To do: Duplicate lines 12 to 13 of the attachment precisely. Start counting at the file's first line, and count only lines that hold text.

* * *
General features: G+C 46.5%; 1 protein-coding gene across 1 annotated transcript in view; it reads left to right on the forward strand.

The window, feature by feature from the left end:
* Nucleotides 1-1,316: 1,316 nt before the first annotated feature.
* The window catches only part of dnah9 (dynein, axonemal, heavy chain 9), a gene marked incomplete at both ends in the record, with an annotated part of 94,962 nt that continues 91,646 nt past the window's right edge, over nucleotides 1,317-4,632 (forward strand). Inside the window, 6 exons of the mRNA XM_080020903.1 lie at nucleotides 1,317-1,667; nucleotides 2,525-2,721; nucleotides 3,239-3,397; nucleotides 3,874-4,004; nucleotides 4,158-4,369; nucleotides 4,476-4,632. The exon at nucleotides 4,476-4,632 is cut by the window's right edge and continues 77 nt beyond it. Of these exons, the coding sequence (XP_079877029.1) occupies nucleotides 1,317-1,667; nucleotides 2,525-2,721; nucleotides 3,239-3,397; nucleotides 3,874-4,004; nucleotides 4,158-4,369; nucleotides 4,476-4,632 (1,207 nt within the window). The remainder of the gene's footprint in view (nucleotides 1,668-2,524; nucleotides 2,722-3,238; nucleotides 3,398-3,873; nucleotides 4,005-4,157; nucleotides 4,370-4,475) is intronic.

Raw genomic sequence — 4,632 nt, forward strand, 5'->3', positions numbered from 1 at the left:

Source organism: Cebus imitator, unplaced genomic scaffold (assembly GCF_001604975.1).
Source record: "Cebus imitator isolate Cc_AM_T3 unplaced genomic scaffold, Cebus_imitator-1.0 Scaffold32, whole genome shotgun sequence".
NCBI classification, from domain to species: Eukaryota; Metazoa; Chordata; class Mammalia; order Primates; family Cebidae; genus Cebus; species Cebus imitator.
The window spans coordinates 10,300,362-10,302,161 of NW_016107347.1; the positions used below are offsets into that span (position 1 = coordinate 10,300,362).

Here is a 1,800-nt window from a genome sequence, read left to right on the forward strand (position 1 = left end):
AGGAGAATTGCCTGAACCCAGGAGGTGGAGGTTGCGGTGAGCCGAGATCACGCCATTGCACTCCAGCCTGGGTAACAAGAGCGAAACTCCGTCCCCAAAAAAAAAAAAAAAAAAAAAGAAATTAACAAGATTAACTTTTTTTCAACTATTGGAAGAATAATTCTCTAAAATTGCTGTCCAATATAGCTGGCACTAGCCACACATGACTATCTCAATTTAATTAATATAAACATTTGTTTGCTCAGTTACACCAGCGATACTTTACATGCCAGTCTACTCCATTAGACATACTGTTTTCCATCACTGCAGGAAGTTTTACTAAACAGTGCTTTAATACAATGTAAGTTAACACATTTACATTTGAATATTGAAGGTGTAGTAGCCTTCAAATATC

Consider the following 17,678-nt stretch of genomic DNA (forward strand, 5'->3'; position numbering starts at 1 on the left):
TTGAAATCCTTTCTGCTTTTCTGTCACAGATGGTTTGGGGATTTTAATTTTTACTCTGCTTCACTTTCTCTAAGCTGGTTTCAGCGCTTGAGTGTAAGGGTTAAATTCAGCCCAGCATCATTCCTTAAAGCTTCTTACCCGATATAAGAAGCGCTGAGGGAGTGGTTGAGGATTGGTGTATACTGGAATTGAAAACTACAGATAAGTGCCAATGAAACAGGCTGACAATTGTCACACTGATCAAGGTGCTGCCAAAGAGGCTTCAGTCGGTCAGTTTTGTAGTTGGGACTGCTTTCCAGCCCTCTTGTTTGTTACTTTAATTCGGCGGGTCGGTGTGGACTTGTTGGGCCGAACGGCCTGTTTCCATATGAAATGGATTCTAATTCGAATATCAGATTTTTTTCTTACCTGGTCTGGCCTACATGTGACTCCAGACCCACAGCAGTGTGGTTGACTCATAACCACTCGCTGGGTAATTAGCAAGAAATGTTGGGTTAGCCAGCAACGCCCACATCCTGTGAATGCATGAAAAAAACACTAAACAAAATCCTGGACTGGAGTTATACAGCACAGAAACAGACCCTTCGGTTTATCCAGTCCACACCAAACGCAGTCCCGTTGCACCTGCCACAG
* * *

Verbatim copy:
Consider the following 17,678-nt stretch of genomic DNA (forward strand, 5'->3'; position numbering starts at 1 on the left):
TTGAAATCCTTTCTGCTTTTCTGTCACAGATGGTTTGGGGATTTTAATTTTTACTCTGCTTCACTTTCTCTAAGCTGGTTTCAGCGCTTGAGTGTAAGGGTTAAATTCAGCCCAGCATCATTCCTTAAAGCTTCTTACCCGATATAAGAAGCGCTGAGGGAGTGGTTGAGGATTGGTGTATACTGGAATTGAAAACTACAGATAAGTGCCAATGAAACAGGCTGACAATTGTCACACTGATCAAGGTGCTGCCAAAGAGGCTTCAGTCGGTCAGTTTTGTAGTTGGGACTGCTTTCCAGCCCTCTTGTTTGTTACTTTAATTCGGCGGGTCGGTGTGGACTTGTTGGGCCGAACGGCCTGTTTCCATATGAAATGGATTCTAATTCGAATATCAGATTTTTTTCTTACCTGGTCTGGCCTACATGTGACTCCAGACCCACAGCAGTGTGGTTGACTCATAACCACTCGCTGGGTAATTAGCAAGAAATGTTGGGTTAGCCAGCAACGCCCACATCCTGTGAATGCATGAAAAAAACACTAAACAAAATCCTGGACTGGAGTTATACAGCACAGAAACAGACCCTTCGGTTTATCCAGTCCACACCAAACGCAGTCCCGTTGCACCTGCCACAG